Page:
Maryland found some alternative offense and ran up a predictably one-sided, 99-75 victory over Holy Cross at College Park last night, but not without some back talk from the Crusaders.
The Terrapins got a career-high 19 points from Speedy Jones, who picked up the slack when leading scorers Len Bias and Adrian Branch, who scored 18 and 26 points, respectively, ran into early foul trouble. But first Maryland allowed a couple of big leads to disappear and were victimized by Holy Cross' Jim McCaffrey, who had a game-high 27 points scored from everywhere.
Maryland, which raised its record to 14-5, was a remarkable 19 for 19 from the foul line, which was fortunate in light of Holy Cross' keeping it a 10-point contest for much of the night. The Crusaders' several comebacks were mostly thanks to McCaffrey, a swift 6-foot-1 guard with a deadly outside shot and some improbable moves inside for a player of his size.
With Branch and Bias on the bench midway through the second half (Branch fouled out at 5:03), the Terrapins were forced to look elsewhere for a game-breaker. Jones finally got into the act with a little over eight minutes to go and the score 70-58. He turned a steal into a layin and drew the foul shot, which he made for a 73-58 lead.
McCaffrey countered with a jumper but Keith Gatlin hit one of his own. Jones then added a tip in and a 15-footer from the base line for 79-60.
Derrick Lewis' dunk and another stuff from Jones gave the Terrapins an 83-63 lead with four minutes to go, and they ran it out from there.
"It looked like the team was depending on Len and Adrian to do the scoring too much," said Maryland Coach Lefty Driesell. "But when they were on the bench because of foul trouble, Speedy picked it up." Maryland led by 16 in the first half, but Holy Cross trailed just 41-34 at halftime, thanks to a five-minute scoreless drought by the Terrapins while the Crusaders ran off 11 points.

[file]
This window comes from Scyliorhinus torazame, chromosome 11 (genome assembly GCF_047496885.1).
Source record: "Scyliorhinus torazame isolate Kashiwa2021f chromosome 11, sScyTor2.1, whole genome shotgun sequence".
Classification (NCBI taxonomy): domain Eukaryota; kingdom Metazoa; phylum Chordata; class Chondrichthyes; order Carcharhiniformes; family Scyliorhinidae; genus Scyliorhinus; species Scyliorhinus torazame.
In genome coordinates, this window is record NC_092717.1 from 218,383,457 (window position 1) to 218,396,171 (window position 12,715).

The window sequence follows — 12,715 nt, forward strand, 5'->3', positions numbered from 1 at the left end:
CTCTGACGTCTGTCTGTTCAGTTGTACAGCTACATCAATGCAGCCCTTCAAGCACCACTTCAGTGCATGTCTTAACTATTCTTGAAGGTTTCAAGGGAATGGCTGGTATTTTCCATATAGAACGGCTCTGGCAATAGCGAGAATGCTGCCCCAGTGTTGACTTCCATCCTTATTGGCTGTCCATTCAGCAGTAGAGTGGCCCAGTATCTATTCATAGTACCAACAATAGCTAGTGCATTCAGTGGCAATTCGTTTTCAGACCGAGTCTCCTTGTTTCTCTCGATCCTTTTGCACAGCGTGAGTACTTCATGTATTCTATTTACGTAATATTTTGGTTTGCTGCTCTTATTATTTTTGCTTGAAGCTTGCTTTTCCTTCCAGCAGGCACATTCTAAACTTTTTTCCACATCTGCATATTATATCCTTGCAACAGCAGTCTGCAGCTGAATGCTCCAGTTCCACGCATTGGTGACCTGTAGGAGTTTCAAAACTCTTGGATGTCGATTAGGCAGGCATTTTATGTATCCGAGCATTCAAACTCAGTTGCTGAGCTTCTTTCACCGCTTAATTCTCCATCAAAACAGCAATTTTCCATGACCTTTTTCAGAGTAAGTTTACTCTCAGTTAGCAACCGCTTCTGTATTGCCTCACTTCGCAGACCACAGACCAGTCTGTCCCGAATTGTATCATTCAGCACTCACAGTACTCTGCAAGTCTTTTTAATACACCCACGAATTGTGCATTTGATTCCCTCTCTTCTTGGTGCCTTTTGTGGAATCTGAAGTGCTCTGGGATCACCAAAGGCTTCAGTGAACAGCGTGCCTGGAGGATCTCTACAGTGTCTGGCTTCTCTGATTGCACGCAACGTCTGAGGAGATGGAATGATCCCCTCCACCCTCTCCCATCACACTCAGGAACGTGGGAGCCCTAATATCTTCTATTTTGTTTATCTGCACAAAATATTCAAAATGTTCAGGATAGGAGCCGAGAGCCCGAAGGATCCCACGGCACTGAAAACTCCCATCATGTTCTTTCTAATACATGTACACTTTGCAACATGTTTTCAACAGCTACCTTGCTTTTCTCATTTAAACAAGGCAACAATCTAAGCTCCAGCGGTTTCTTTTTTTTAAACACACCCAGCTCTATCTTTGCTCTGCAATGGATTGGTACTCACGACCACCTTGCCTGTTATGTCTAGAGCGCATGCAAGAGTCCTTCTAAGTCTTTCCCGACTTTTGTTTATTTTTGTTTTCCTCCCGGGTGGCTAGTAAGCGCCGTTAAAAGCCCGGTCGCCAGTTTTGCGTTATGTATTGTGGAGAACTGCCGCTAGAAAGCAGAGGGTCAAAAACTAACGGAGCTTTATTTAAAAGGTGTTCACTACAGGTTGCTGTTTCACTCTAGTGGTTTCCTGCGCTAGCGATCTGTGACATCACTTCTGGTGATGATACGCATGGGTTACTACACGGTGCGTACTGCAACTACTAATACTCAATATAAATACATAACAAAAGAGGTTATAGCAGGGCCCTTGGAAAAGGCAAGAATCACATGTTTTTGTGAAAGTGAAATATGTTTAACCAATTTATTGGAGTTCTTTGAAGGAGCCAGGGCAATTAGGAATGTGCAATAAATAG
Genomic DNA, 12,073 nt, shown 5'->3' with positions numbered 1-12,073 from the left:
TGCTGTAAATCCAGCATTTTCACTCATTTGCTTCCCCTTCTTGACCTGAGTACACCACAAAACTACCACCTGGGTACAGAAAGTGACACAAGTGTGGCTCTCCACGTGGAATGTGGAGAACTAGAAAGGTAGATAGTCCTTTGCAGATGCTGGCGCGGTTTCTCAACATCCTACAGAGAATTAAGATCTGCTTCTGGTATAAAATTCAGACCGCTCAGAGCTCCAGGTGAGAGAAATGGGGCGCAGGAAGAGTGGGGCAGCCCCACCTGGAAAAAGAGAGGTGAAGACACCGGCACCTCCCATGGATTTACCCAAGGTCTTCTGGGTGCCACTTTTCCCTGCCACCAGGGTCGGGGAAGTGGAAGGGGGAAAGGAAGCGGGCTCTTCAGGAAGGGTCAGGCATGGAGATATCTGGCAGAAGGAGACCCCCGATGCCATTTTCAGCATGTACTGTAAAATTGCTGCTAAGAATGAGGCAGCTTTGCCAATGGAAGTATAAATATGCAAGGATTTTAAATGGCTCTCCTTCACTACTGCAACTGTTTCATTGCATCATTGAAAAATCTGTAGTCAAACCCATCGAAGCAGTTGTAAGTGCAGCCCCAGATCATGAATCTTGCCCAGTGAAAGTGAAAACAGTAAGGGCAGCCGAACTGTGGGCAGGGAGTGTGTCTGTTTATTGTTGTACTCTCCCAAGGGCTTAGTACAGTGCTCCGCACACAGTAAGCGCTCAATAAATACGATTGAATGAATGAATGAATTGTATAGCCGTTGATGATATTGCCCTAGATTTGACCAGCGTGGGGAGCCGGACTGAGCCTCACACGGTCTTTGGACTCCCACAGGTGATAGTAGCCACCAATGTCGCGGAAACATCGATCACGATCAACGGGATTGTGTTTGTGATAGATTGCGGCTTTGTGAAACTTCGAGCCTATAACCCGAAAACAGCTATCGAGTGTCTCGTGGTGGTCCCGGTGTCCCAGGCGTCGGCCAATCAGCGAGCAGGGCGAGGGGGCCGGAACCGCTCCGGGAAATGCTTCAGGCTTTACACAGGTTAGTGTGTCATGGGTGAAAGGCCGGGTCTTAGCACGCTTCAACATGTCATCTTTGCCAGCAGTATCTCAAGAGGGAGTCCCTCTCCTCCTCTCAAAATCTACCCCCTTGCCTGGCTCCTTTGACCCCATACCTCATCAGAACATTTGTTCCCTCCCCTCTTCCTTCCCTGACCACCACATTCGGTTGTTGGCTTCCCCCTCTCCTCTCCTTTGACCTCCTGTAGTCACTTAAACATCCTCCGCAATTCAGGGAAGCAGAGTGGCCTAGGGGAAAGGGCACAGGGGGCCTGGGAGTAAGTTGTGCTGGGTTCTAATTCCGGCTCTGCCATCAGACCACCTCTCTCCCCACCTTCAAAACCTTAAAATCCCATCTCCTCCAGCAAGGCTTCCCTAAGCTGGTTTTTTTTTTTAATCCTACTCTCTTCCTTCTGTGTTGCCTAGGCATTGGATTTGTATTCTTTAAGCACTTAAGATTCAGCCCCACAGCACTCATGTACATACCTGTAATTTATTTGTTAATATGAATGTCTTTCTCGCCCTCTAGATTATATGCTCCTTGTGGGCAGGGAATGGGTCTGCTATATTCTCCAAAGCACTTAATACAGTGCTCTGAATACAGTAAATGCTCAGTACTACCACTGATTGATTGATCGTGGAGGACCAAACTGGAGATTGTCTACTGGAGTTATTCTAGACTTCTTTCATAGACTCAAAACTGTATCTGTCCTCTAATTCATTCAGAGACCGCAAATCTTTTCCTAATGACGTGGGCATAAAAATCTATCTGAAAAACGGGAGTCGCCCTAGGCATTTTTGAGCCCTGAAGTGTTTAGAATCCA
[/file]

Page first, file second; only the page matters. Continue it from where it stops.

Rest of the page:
Coach George Blaney helped the Terrapins toward their biggest lead of the first half when he was called for a two-shot technical foul with 7:08 remaining by referee Mike Moser, who called three technicals. The first came when Branch was knocked down after Bias' dunk put the Terrapins up, 31-21. Blaney vehemently disputed the call, and the result was Branch making four foul shots for a 35-21 margin.
The other technicals were issued to Bias and McCaffrey, both early in the second half. After Branch's four foul shots, Jones added a 14-foot jumper, but that was the last offense the Terrapins showed in the period until Branch's layin with 1:36 remained made it 39-32. He followed with a 20-foot jumper for the Terrapins' final basket of the half.
The Crusaders' feistiness has been one of the few things holding the team together in the aftermath of a well-publicized racial controversy that resulted in the departure of three players.
All four black members of the team walked off Dec. 29 when sophomore Dennis Ahern hit senior forward Jim Runcie in the face during practice. Runcie responded by slashing Ahern's coat in the locker room and landing a punch of his own, then left the team making charges of racism.
Only 6-8 center/forward Walter Coates, the team's leading rebounder, returned. Runcie and guard Larry Westbrook were dismissed from the team for what Blaney called "inappropriate behavior after the fight" and guard/forward Doug McCrory transferred to the University of Hartford.